The public should not expect "a decisive military victory" in Afghanistan, Britain's most senior military commander in the country warned.
Brigadier Mark Carleton-Smith said the aim was to reduce the uprising to a level at which it could be managed by the Afghan army and made clear that this could involve talking to the Taliban.
It was necessary to "lower our expectations" and accept that it would be unrealistic to expect that multinational forces can entirely rid Afghanistan of armed bands, he suggested.
Brig Carleton-Smith, the commander of 16 Air Assault Brigade, which has just completed its second tour of Afghanistan, told the Sunday Times that his forces had "taken the sting out of the Taliban for 2008".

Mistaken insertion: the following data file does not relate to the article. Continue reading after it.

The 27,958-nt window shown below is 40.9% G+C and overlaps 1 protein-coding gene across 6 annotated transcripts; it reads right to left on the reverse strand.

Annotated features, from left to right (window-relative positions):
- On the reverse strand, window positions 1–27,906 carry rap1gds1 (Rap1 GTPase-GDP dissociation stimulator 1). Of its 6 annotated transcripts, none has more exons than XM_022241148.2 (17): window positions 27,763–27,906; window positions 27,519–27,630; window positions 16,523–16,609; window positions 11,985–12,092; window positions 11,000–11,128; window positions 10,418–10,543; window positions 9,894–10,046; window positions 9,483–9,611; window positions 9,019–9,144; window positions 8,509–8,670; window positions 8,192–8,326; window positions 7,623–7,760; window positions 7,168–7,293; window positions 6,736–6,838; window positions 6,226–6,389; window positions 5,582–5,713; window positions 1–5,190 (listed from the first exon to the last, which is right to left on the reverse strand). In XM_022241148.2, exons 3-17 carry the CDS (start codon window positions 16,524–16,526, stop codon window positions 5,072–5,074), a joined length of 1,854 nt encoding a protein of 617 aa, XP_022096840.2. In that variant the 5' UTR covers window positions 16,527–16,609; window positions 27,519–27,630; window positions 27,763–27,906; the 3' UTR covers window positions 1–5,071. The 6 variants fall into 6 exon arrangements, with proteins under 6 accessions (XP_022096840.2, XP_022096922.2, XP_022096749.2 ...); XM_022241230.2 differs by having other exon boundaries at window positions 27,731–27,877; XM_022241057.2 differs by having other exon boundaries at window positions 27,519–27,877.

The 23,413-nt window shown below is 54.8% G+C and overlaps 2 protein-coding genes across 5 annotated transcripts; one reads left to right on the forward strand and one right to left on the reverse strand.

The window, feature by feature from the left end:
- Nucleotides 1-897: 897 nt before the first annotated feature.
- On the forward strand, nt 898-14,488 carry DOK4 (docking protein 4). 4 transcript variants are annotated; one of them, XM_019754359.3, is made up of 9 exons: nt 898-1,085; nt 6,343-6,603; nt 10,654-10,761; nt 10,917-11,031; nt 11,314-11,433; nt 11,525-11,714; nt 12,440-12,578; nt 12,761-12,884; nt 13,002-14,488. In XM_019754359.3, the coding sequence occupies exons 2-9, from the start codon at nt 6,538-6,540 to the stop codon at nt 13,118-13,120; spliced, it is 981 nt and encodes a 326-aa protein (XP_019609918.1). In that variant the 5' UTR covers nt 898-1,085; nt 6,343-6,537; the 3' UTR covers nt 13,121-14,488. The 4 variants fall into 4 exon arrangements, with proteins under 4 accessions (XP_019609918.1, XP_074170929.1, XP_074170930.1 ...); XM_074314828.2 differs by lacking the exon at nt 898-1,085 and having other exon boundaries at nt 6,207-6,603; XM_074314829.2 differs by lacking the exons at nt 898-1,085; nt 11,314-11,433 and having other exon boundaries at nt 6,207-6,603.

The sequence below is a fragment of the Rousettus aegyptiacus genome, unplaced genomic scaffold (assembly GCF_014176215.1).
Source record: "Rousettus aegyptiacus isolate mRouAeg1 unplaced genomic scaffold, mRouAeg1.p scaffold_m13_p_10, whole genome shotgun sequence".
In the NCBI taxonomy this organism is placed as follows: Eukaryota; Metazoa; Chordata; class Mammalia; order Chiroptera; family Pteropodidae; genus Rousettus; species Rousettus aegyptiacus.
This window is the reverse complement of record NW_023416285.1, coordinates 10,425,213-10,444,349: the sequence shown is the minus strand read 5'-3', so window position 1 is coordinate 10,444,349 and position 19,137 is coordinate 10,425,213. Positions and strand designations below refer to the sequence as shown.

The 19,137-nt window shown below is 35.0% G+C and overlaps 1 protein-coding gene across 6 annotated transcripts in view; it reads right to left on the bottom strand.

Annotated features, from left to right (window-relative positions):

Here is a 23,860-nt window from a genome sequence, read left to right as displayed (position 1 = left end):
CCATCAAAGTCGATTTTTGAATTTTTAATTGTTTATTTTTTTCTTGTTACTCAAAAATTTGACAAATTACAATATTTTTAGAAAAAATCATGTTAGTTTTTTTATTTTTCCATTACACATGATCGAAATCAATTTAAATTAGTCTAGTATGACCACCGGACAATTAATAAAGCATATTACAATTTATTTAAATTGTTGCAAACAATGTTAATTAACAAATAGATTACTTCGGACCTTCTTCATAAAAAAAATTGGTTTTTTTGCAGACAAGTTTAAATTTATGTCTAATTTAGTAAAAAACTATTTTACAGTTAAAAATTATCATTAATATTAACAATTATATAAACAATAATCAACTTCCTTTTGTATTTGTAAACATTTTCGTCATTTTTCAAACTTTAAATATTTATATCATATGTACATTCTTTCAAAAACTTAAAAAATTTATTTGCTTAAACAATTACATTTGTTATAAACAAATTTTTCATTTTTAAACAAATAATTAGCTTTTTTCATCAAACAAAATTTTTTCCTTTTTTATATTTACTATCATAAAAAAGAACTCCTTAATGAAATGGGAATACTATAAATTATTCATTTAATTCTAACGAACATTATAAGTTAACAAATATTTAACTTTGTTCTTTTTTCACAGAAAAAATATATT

But he added: "We're not going to win this war. It's about reducing it to a manageable level of insurgency that's not a strategic threat and can be managed by the Afghan army.
"We may well leave with there still being a low but steady ebb of rural insurgency."
Talks with the Taliban about a political settlement should not be ruled out, he added.
Brig Carleton-Smith said the aim should be to change the nature of the debate in Afghanistan so that disputes were settled by negotiation and not violence.
"If the Taliban were prepared to sit on the other side of the table and talk about a political settlement, then that's precisely the sort of progress that concludes insurgencies like this," he said.
"That shouldn't make people uncomfortable."